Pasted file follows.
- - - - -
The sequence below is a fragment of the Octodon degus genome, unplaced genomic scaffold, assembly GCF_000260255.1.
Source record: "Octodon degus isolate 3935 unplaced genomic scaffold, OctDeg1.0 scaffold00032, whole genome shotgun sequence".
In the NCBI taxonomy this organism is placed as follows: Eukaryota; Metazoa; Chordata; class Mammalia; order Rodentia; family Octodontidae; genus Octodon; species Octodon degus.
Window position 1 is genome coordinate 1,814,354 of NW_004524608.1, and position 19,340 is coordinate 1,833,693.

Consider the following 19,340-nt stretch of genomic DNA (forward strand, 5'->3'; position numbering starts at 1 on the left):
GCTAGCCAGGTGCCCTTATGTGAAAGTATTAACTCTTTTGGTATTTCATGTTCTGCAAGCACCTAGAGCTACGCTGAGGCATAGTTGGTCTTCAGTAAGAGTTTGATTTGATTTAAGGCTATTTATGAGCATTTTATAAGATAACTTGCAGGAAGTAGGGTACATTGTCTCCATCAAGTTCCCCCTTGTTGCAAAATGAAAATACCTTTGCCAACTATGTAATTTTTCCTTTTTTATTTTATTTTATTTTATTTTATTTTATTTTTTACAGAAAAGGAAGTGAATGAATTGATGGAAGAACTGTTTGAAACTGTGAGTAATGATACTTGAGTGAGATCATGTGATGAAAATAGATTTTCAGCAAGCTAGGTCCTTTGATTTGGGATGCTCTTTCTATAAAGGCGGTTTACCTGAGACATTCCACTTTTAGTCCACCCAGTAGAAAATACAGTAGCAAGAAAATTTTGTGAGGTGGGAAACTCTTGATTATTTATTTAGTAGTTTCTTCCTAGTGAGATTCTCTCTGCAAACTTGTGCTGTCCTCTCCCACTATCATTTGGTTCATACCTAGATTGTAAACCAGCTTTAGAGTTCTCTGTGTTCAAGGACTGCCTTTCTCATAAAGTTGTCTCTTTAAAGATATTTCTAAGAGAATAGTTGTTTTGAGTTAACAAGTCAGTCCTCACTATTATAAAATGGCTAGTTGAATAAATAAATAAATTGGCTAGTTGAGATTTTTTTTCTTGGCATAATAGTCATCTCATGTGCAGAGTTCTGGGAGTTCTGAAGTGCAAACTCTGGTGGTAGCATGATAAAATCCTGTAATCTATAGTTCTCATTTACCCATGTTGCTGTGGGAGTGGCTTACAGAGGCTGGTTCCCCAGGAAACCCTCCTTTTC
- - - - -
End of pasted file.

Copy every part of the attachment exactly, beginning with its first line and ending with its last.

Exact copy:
The sequence below is a fragment of the Octodon degus genome, unplaced genomic scaffold, assembly GCF_000260255.1.
Source record: "Octodon degus isolate 3935 unplaced genomic scaffold, OctDeg1.0 scaffold00032, whole genome shotgun sequence".
In the NCBI taxonomy this organism is placed as follows: Eukaryota; Metazoa; Chordata; class Mammalia; order Rodentia; family Octodontidae; genus Octodon; species Octodon degus.
Window position 1 is genome coordinate 1,814,354 of NW_004524608.1, and position 19,340 is coordinate 1,833,693.

Consider the following 19,340-nt stretch of genomic DNA (forward strand, 5'->3'; position numbering starts at 1 on the left):
GCTAGCCAGGTGCCCTTATGTGAAAGTATTAACTCTTTTGGTATTTCATGTTCTGCAAGCACCTAGAGCTACGCTGAGGCATAGTTGGTCTTCAGTAAGAGTTTGATTTGATTTAAGGCTATTTATGAGCATTTTATAAGATAACTTGCAGGAAGTAGGGTACATTGTCTCCATCAAGTTCCCCCTTGTTGCAAAATGAAAATACCTTTGCCAACTATGTAATTTTTCCTTTTTTATTTTATTTTATTTTATTTTATTTTATTTTTTACAGAAAAGGAAGTGAATGAATTGATGGAAGAACTGTTTGAAACTGTGAGTAATGATACTTGAGTGAGATCATGTGATGAAAATAGATTTTCAGCAAGCTAGGTCCTTTGATTTGGGATGCTCTTTCTATAAAGGCGGTTTACCTGAGACATTCCACTTTTAGTCCACCCAGTAGAAAATACAGTAGCAAGAAAATTTTGTGAGGTGGGAAACTCTTGATTATTTATTTAGTAGTTTCTTCCTAGTGAGATTCTCTCTGCAAACTTGTGCTGTCCTCTCCCACTATCATTTGGTTCATACCTAGATTGTAAACCAGCTTTAGAGTTCTCTGTGTTCAAGGACTGCCTTTCTCATAAAGTTGTCTCTTTAAAGATATTTCTAAGAGAATAGTTGTTTTGAGTTAACAAGTCAGTCCTCACTATTATAAAATGGCTAGTTGAATAAATAAATAAATTGGCTAGTTGAGATTTTTTTTCTTGGCATAATAGTCATCTCATGTGCAGAGTTCTGGGAGTTCTGAAGTGCAAACTCTGGTGGTAGCATGATAAAATCCTGTAATCTATAGTTCTCATTTACCCATGTTGCTGTGGGAGTGGCTTACAGAGGCTGGTTCCCCAGGAAACCCTCCTTTTC